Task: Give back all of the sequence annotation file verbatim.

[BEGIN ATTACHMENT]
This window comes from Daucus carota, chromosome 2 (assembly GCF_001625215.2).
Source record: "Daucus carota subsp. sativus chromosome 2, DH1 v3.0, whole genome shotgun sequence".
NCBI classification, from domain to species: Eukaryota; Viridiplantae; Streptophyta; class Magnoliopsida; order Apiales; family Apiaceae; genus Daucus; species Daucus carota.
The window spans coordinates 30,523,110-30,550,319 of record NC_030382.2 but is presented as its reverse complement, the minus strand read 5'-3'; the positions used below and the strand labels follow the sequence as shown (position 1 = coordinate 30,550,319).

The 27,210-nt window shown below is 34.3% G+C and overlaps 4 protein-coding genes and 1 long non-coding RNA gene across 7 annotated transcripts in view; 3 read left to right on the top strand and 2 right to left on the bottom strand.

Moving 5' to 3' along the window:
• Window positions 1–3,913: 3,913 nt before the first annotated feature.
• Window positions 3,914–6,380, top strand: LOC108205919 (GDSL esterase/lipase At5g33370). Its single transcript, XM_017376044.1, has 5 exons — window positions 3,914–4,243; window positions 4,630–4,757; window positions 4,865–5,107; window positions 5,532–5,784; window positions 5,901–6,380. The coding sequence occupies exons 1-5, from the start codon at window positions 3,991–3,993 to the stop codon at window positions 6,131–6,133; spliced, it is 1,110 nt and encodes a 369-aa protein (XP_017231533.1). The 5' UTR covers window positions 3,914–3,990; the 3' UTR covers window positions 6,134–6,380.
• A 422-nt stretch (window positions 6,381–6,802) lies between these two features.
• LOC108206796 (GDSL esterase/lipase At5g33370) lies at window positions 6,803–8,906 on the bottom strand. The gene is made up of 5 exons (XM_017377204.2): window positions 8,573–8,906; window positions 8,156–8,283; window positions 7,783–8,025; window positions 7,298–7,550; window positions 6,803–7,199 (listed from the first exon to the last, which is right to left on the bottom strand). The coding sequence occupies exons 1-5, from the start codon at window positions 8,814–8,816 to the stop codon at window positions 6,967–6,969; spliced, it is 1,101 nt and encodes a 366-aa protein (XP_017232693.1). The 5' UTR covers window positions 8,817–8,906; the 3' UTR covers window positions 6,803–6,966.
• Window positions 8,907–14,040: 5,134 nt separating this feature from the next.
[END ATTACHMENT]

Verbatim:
This window comes from Daucus carota, chromosome 2 (assembly GCF_001625215.2).
Source record: "Daucus carota subsp. sativus chromosome 2, DH1 v3.0, whole genome shotgun sequence".
NCBI classification, from domain to species: Eukaryota; Viridiplantae; Streptophyta; class Magnoliopsida; order Apiales; family Apiaceae; genus Daucus; species Daucus carota.
The window spans coordinates 30,523,110-30,550,319 of record NC_030382.2 but is presented as its reverse complement, the minus strand read 5'-3'; the positions used below and the strand labels follow the sequence as shown (position 1 = coordinate 30,550,319).

The 27,210-nt window shown below is 34.3% G+C and overlaps 4 protein-coding genes and 1 long non-coding RNA gene across 7 annotated transcripts in view; 3 read left to right on the top strand and 2 right to left on the bottom strand.

Moving 5' to 3' along the window:
• Window positions 1–3,913: 3,913 nt before the first annotated feature.
• Window positions 3,914–6,380, top strand: LOC108205919 (GDSL esterase/lipase At5g33370). Its single transcript, XM_017376044.1, has 5 exons — window positions 3,914–4,243; window positions 4,630–4,757; window positions 4,865–5,107; window positions 5,532–5,784; window positions 5,901–6,380. The coding sequence occupies exons 1-5, from the start codon at window positions 3,991–3,993 to the stop codon at window positions 6,131–6,133; spliced, it is 1,110 nt and encodes a 369-aa protein (XP_017231533.1). The 5' UTR covers window positions 3,914–3,990; the 3' UTR covers window positions 6,134–6,380.
• A 422-nt stretch (window positions 6,381–6,802) lies between these two features.
• LOC108206796 (GDSL esterase/lipase At5g33370) lies at window positions 6,803–8,906 on the bottom strand. The gene is made up of 5 exons (XM_017377204.2): window positions 8,573–8,906; window positions 8,156–8,283; window positions 7,783–8,025; window positions 7,298–7,550; window positions 6,803–7,199 (listed from the first exon to the last, which is right to left on the bottom strand). The coding sequence occupies exons 1-5, from the start codon at window positions 8,814–8,816 to the stop codon at window positions 6,967–6,969; spliced, it is 1,101 nt and encodes a 366-aa protein (XP_017232693.1). The 5' UTR covers window positions 8,817–8,906; the 3' UTR covers window positions 6,803–6,966.
• Window positions 8,907–14,040: 5,134 nt separating this feature from the next.